If you’re looking for a refreshing palate cleanser in the final weekend of 2017, may we suggest checking out The Spring? It’s a short film about the real-life mermaids of Florida’s Weeki Wachee amusement park, streaming now on .
Directed and produced by novice filmmaker Delaney Buffett, The Spring was made in coordination with a team of seven female filmmakers, all 25 or under (including associate producer Katie Corwin, Buffett’s childhood friend, and producer Chloe Corner, her college roommate). Last August, the team packed into a van and traveled to central Florida to visit the famous mermaid exhibit at Weeki Wachee Springs State Park, where a group of women have been performing daily “mermaid” shows since 1947 — a sort of underwater synchronized-dance performance, during which they use an air hose to breathe. “I thought this place was kind of a time capsule of old Florida, and I wanted to tell a story about these women and ask the question: Why would someone become a mermaid?” Buffett told me.
Once at the park, Buffett interviewed different generations of Weeki Wachee mermaids, both the young women who work there currently and older alums who return each year for an annual “Sirens” reunion. What they found was a group of women who have formed a close-knit community, and for whom mermaid-ing is more than a job. “We were all very jaded coming from New York and L.A., yet these women genuinely love what they do, which I rarely see with my friends,” says Buffett. “In the spring, they can find a kind of tranquility they can’t find elsewhere in their lives. It’s not just a job to them — it’s a part of their being.” Many of the older women would tear up as they spoke about their time at the park, and described dreaming about returning in the spring. “These women have shared their lives with one another, and they keep coming back,” she tells me.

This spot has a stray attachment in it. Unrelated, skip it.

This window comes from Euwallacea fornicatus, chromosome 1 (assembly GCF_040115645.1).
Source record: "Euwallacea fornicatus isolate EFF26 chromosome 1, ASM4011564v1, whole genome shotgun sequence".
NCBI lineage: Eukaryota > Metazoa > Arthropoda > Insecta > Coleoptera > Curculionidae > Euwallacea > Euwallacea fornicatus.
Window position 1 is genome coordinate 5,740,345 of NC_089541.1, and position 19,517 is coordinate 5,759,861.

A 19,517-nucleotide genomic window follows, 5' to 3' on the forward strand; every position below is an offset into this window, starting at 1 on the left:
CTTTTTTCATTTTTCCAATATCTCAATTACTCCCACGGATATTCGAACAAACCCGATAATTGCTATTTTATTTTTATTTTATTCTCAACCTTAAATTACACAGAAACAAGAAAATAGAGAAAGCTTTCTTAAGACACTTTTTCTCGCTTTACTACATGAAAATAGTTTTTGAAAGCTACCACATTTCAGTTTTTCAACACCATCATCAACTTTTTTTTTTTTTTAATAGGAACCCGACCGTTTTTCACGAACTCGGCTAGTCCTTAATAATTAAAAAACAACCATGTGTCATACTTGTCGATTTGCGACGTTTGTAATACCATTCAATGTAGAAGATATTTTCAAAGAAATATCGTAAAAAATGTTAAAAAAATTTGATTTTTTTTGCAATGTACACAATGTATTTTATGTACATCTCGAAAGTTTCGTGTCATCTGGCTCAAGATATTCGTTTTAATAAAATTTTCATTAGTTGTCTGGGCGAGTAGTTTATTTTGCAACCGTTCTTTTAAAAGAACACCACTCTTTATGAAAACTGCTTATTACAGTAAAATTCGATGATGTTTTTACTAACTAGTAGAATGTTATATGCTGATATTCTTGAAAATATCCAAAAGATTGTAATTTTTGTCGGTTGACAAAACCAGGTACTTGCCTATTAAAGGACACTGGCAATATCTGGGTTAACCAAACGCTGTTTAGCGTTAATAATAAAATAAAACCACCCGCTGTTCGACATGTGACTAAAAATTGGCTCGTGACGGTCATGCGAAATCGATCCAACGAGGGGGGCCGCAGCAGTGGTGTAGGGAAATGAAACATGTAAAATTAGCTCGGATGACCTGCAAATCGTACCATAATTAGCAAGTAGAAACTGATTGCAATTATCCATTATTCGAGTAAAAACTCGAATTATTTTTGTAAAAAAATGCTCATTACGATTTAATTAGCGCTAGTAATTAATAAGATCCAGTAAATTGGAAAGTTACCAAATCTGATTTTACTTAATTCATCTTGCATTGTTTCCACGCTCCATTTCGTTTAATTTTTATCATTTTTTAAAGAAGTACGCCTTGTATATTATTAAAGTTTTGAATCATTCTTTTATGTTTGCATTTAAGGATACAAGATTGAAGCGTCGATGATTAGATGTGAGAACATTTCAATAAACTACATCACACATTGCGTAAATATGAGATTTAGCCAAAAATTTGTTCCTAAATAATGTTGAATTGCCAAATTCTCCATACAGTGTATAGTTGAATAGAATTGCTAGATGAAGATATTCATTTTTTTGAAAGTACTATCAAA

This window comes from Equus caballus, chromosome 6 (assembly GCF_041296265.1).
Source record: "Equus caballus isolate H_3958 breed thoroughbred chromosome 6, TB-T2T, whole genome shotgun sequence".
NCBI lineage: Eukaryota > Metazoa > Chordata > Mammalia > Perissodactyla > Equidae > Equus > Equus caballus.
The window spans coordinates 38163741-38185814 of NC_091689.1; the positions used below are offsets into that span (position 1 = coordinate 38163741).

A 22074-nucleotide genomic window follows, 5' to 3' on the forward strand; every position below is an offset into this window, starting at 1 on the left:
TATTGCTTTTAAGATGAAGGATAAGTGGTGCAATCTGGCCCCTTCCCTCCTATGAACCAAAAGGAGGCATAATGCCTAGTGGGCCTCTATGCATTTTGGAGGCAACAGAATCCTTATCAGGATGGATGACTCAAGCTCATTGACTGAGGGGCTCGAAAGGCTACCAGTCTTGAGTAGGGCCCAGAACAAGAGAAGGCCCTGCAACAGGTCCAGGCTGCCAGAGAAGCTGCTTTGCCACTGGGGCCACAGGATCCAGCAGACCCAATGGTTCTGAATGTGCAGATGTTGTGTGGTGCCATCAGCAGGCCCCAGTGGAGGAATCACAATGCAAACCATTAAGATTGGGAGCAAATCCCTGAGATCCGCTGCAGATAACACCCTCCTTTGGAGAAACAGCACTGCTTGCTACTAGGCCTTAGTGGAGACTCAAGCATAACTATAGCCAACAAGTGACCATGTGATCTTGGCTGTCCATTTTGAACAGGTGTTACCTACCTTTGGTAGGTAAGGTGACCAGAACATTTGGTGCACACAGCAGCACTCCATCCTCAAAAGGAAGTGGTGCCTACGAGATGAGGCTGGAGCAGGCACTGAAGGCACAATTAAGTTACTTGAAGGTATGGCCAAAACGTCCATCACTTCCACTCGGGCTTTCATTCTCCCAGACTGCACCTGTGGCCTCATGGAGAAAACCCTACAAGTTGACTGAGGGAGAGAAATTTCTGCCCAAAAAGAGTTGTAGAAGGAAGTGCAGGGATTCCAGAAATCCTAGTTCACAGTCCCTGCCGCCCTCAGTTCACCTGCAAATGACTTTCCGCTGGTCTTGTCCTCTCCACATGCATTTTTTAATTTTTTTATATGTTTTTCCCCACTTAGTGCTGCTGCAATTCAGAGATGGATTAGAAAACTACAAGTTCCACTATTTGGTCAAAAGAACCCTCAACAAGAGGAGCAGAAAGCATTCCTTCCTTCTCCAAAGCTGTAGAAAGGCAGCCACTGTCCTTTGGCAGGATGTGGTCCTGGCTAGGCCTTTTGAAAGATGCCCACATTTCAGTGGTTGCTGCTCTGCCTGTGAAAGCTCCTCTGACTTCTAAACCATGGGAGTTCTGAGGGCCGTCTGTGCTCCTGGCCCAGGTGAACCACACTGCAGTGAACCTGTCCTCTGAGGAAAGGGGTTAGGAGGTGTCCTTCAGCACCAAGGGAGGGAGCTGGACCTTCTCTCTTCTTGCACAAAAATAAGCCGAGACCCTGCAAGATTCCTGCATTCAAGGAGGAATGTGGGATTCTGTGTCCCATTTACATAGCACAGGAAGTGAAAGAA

For those of us who don’t spend our nine-to-fives doing underwater twirls and spins in mermaid tails, watching The Spring is a restorative viewing experience. “Today, with social media, I think everyone’s always defining success and happiness by looking at what other people are doing, and there’s a constant fear of missing out. For these women, success wasn’t about that. It was about doing what they love and loving coming to work every day, and it didn’t matter what anyone else was doing,” explains Buffet. “They practice a sort of mindfulness that I think is super important for everyone. It’s great to love what you do, but its also great to be present so that you can love what you do.”
Watch The Spring .